Dead Men Do Tell Tales: The William R. Maples Collection
Dr. William R. Maples (1937-1997) was a world-renowned forensic anthropologist who oversaw the C.A. Pound Human Identification Laboratory at the Florida Museum of Natural History.
The collection includes images and documents pertaining to his many high profile cases, including the identification of the real skeleton of Francisco Pizarro, a recent discovery, as it was assumed it was his bones thought to be safely tucked away in a reverved crypt for years, and the remains of President Zachary Taylor in order to put suspicions of assassination to rest.
Due to his notoriety in the field, Maples was also granted permission to study the skeleton of Joseph Merrick, the "Elephant Man", whose body was a scientific anomaly during his life and continues to captivate contemporary audiences. Maples’ most famous investigation revolves around the murders of the Romanov family, a mass execution in 1918, which was shrouded in mystery until the bodies were found a little over 70 years later. It would be Maples who would finally identify the skeletons and allow them to be put to rest.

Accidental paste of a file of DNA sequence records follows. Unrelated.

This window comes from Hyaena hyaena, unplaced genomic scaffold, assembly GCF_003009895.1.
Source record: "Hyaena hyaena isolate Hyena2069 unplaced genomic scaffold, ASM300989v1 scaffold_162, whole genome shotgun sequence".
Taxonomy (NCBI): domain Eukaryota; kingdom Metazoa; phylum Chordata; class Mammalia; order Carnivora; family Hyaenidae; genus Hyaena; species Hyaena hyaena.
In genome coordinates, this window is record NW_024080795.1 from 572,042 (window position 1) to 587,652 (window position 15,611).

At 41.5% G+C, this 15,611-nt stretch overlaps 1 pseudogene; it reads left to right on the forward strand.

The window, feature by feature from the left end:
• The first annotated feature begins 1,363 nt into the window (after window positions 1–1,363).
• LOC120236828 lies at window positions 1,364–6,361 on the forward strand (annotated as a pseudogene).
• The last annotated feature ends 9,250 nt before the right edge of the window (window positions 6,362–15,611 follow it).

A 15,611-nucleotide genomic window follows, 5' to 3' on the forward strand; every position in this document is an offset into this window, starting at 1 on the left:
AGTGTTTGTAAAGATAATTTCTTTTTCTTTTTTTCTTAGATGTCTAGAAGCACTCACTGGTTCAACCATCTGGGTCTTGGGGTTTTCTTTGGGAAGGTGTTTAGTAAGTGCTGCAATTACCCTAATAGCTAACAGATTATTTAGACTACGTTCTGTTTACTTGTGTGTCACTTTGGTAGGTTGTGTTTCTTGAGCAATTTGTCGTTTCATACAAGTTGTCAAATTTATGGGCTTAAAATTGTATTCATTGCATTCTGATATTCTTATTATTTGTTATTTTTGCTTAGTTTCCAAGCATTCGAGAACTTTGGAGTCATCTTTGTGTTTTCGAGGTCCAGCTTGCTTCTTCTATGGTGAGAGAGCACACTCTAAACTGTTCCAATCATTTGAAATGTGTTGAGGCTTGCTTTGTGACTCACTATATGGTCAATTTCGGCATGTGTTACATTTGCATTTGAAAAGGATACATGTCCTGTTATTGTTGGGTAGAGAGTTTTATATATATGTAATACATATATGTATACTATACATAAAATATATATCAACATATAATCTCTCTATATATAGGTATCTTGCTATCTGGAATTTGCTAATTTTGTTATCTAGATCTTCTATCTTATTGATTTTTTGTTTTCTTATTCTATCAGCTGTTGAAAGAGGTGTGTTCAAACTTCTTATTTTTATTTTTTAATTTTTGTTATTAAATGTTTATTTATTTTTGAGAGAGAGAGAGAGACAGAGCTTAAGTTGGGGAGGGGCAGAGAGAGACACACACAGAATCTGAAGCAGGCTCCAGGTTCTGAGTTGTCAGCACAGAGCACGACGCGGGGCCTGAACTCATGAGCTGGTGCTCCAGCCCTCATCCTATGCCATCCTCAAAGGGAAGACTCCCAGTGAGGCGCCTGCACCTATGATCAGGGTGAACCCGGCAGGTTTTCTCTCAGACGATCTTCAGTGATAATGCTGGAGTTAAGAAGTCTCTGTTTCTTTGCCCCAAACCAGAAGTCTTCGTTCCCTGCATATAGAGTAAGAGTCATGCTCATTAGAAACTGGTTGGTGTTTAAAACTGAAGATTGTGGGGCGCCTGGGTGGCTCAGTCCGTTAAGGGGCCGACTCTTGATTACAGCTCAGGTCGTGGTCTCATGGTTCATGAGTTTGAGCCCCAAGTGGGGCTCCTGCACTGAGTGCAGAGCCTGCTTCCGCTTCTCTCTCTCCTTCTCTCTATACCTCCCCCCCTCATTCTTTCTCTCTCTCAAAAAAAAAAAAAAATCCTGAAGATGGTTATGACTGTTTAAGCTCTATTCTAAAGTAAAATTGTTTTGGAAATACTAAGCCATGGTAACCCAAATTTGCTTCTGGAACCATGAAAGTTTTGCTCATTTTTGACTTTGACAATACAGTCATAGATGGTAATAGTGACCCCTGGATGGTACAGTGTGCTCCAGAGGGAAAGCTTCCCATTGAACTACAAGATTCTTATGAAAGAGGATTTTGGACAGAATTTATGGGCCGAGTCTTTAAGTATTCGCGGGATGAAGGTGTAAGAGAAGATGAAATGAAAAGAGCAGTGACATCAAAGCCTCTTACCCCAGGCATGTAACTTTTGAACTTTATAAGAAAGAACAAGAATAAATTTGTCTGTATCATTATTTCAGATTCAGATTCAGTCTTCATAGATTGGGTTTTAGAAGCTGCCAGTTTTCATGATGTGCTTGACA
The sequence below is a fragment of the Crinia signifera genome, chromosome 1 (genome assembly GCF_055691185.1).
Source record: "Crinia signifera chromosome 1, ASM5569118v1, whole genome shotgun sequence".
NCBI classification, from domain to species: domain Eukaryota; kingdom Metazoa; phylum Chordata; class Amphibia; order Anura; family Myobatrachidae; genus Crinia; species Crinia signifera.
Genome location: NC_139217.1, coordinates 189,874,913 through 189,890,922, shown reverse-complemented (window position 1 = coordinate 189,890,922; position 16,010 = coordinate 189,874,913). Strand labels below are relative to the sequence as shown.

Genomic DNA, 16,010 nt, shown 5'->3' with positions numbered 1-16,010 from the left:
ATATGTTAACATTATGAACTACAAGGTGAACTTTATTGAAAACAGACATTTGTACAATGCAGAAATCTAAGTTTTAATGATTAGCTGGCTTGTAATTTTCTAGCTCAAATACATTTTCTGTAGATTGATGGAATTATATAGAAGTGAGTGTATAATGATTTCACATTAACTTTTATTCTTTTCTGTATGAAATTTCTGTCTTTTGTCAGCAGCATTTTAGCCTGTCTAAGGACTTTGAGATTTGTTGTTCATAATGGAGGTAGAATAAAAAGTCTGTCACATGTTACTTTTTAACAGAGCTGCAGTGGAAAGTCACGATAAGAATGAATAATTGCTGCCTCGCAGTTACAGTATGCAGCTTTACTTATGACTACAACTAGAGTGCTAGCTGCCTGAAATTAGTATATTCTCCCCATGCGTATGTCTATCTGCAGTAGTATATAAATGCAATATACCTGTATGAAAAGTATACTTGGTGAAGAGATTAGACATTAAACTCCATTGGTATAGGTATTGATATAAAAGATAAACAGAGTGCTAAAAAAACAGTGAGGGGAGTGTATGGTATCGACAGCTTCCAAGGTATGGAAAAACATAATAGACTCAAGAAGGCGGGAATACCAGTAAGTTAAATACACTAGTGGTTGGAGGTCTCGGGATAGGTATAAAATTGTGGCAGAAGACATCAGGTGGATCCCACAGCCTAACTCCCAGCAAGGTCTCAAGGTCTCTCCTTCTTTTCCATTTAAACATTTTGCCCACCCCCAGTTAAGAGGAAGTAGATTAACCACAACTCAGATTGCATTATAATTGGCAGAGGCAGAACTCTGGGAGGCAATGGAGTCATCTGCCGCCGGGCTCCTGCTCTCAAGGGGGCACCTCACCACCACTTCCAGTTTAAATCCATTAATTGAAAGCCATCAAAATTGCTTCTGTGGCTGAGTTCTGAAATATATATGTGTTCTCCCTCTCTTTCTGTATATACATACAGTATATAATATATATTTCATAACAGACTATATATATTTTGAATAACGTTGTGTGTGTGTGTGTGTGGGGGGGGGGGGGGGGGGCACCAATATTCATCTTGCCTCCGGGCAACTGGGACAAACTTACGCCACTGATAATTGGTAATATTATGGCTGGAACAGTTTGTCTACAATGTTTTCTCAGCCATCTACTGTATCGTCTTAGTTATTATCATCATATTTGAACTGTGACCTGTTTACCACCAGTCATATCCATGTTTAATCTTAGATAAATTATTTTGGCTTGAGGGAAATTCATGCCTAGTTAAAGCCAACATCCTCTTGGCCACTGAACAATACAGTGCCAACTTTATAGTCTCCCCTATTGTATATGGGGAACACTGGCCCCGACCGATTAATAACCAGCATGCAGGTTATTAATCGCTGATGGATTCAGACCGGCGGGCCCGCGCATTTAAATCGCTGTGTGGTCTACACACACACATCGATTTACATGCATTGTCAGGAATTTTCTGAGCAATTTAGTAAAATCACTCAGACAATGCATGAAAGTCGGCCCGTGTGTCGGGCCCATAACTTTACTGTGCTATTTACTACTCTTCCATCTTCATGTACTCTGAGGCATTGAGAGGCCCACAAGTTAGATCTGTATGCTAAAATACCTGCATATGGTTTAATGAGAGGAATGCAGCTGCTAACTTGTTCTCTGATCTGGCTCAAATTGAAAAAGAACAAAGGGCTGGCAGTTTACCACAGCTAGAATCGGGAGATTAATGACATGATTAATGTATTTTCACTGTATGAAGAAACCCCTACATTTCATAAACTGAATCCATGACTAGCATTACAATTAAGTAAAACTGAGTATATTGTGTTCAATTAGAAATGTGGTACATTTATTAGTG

Gulf Coast Live! on WGCU interviewed Heather Walsh-Haney Ph.D, Associate Professor and Program Leader of Forensic Studies at FGCU, and Margaret Maples Gilliland. Margaret Maples Gilliland donated the collection to FGCU’s library in honor of FGCU forensic anthropologist Heather Walsh-Haney who was one of Dr. Willaim R. Maples' students.